CONCERT PREVIEW: Ted Vigil presents ‘John Denver Christmas’ at Sellersville Theater

Ted Vigil is performing his John Denver Christmas show.
Ted Vigil is performing his John Denver Christmas show. SUBMITTED PHOTOS

IF YOU GO

What: “John Denver Christmas,” starring Ted Vigil.

When: 3 and 8 p.m. Dec. 2.

Where: Sellersville Theater 1894, 24 W. Temple Ave., Sellersville.

Tickets: $25 and $40.

Info.: (215) 257-5808, www.st94.com.

That portal to the 1970s is about to open again.

John Denver tribute specialist Ted Vigil typically draws a crowd when he’s in these parts. That’s why his special “John Denver Christmas” show has both a matinee and an evening performance Dec. 2 at Sellersville Theater.

It gives Vigil a chance to mix up his show with selections from Denver’s albums, “Rocky Mountain Christmas” and “Christmas, Like a Lullaby.” “I do the songs that (Denver) and (Denver’s ‘70s lead guitarist) Steve Weisberg did. Steve Weisberg wrote ‘Christmas for Cowboys’,” Vigil said, adding that the show will also feature the seasonal song “A Baby Just Like You,” “a couple traditional songs” and signature hits that fit the show’s theme, like “Back Home Again” and “Take Me Home, Country Roads.”

And for good measure, you’ll hear “Annie’s Song” and “Sunshine on My Shoulders.”

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“I do it as a tribute, not as a first person (impersonator),” said Vigil, who back in 2006 was a rock ‘n’ roll drummer and singer out to make connections in the music business when he arrived at a talent competition in Laughlin, Nev. That was where he got tagged with the nickname “Denver” because of his resemblance to the folk singer/songwriter that died in a plane crash in 1997. Vigil ended up winning the competition after being persuaded to performing a John Denver song.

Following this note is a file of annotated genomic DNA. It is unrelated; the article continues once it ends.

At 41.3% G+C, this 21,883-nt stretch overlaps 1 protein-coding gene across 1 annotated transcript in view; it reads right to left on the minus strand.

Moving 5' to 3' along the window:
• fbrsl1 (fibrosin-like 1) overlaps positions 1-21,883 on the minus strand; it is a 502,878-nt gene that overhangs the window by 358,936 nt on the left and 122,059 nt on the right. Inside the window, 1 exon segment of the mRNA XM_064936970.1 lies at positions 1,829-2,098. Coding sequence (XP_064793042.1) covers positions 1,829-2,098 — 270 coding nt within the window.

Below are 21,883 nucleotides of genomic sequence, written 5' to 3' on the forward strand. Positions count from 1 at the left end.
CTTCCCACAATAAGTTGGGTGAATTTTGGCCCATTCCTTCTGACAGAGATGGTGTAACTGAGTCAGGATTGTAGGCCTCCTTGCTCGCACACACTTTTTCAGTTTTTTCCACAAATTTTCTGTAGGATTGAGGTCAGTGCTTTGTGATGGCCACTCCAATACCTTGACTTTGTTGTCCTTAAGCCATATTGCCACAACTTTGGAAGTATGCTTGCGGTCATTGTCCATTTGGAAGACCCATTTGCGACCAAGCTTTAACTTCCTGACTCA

“I met a sound engineer and a pilot that knew him. They said I should seriously do a tribute show, with my voice and my look. I really switched gears. Some of his music has a rock feel, some of his music has a pop feel. I went to Aspen (Colorado) and I met some of the people he worked with. I met his mother and I met his brother. I really got a feel for his inspiration and what he was about,” he said.

Perhaps Denver’s most enduring holiday recording is 1979’s “John Denver and the Muppets: A Christmas Together,” which does not get specifically referenced in Vigil’s show. At least, not yet.

“I really loved the Muppets when I grew up — they’re timeless. I thought about having Muppets on stage. I might look into that,” he said. “I actually did some puppeteering with different groups when I was younger.”

When asked if it ever gets weird for him being out in public, Vigil said that sometimes people ask to have their picture taken with him because they viewed Denver as a friend. “It has its moments. I get a feel for what it must be like ... to be Faith Hill and Tim McGraw when they go out to dinner. It doesn’t bother me. It shows me what (John Denver) means to these people,” he said.